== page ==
The Association of Residential Managing Agents, having initially tweeted the survey, then decided to untweet their message. LKP also advised its readers not to participate, given the quality of the questions and the fact that Brady solicitors were collecting commercially sensitive data about their managing agent. The survey also obliged leaseholders to provide their private contact details. LEASE, initially claimed this was not the case, but the survey continued to require email, first and last name and phone number as compulsory fields after asking for block and postcode details.
The survey sought to question both leaseholders and RMC directors. The report however failed to observe any connection between sites with an RMC and a better relationship between those leaseholders and their managing agent. Since a strong link between having an RMC and leaseholder satisfaction was found in the 2014 CMA study one would expect this survey to have produced a similar result.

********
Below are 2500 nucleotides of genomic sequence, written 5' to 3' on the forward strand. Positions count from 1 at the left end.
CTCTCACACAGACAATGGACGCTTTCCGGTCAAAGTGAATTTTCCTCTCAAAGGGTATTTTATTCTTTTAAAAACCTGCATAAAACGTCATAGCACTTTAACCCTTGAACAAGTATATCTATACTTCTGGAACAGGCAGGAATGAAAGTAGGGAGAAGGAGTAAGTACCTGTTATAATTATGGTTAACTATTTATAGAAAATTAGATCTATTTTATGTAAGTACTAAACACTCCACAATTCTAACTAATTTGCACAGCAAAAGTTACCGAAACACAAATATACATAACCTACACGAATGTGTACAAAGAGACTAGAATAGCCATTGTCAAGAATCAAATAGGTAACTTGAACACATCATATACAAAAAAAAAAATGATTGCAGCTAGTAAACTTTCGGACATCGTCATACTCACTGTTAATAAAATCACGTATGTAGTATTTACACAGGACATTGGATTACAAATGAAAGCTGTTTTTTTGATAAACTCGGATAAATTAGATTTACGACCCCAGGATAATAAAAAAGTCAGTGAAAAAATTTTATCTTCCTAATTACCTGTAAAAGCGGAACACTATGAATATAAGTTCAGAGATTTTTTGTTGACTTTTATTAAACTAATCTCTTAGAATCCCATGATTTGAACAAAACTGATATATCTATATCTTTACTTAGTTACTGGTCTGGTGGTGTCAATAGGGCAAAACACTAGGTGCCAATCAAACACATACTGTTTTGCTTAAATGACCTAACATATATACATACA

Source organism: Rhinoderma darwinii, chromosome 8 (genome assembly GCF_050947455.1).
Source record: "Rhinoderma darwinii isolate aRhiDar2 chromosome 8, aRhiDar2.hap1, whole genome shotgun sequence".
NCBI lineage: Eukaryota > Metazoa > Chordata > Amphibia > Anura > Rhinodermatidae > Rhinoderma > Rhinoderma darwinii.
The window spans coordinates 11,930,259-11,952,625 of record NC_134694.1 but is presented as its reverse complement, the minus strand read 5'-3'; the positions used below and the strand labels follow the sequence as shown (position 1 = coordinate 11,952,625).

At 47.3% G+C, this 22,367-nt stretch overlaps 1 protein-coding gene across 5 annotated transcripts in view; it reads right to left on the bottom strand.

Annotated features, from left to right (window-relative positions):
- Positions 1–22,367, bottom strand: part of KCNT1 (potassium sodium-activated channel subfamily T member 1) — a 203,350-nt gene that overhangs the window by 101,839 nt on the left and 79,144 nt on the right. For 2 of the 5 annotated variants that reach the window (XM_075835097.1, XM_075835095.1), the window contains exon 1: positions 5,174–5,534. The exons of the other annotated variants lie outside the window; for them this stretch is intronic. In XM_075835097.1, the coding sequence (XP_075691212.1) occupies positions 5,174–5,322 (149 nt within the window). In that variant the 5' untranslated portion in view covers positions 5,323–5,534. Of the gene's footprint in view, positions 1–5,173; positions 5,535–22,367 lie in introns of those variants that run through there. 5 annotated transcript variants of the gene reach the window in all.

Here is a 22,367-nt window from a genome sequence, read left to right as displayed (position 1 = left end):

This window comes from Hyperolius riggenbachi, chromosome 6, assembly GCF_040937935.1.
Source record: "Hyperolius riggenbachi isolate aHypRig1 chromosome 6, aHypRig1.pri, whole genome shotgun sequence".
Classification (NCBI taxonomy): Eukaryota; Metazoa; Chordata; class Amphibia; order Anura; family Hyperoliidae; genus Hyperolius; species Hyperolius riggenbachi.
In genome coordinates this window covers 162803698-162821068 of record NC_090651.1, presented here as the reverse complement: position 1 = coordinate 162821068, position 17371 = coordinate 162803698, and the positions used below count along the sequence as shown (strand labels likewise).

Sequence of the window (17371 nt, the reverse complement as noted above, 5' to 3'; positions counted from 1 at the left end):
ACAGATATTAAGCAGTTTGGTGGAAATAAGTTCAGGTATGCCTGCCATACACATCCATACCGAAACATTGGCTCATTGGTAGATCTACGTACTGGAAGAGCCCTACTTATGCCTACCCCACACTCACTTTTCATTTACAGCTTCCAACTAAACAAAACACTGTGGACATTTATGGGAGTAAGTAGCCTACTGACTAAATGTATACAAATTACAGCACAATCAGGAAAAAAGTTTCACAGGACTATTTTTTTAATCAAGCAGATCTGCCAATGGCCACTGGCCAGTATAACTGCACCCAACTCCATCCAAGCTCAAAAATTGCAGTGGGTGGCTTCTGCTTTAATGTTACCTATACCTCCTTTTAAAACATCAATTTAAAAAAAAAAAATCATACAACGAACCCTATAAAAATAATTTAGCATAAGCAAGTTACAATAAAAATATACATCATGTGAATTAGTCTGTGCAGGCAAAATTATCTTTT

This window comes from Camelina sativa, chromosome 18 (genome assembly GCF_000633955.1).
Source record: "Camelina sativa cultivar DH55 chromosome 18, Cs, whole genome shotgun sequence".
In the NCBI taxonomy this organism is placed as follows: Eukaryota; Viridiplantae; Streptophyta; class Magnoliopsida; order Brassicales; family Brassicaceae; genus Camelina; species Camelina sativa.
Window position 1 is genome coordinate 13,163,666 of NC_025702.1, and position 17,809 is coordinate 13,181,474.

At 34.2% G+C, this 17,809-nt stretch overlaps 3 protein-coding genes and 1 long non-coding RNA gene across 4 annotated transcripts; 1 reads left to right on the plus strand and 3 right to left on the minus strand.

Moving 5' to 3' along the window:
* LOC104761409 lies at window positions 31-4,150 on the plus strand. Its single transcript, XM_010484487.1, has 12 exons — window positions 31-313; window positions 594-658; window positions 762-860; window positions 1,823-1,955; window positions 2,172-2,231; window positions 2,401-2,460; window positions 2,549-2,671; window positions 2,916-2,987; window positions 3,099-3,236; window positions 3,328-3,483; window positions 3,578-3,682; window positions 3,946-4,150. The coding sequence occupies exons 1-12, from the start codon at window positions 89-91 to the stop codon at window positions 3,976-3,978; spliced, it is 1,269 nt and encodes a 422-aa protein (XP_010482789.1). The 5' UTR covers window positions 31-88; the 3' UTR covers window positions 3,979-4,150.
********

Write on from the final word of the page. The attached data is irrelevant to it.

What seems missing from the survey were any questions allowing participants to express a view regarding possible flaws in current legislation and regulations. Neither was their opinion sought regarding their experience of using the Tribunal or the Courts to resolve issues. There were no questions addressing potential conflicts of interest between the freeholder and the leaseholder. No questions were asked about unfair terms in leases, nor about how things might be improved. there were no questions concerning surveyors or lawyers providing, or not providing, relevant information at the point of purchase. There was also no question asking if their agent is part of a voluntary regulatory scheme such as ARMA or ARHM or ARCO.
The survey produced the depressing finding that most leaseholders (57%) regret buying their lease without asking the slightly more important question of why they regret that decision.
The survey concluded that 66% of leaseholders felt that they do not get good service from the managing agent, but again failed to ask why?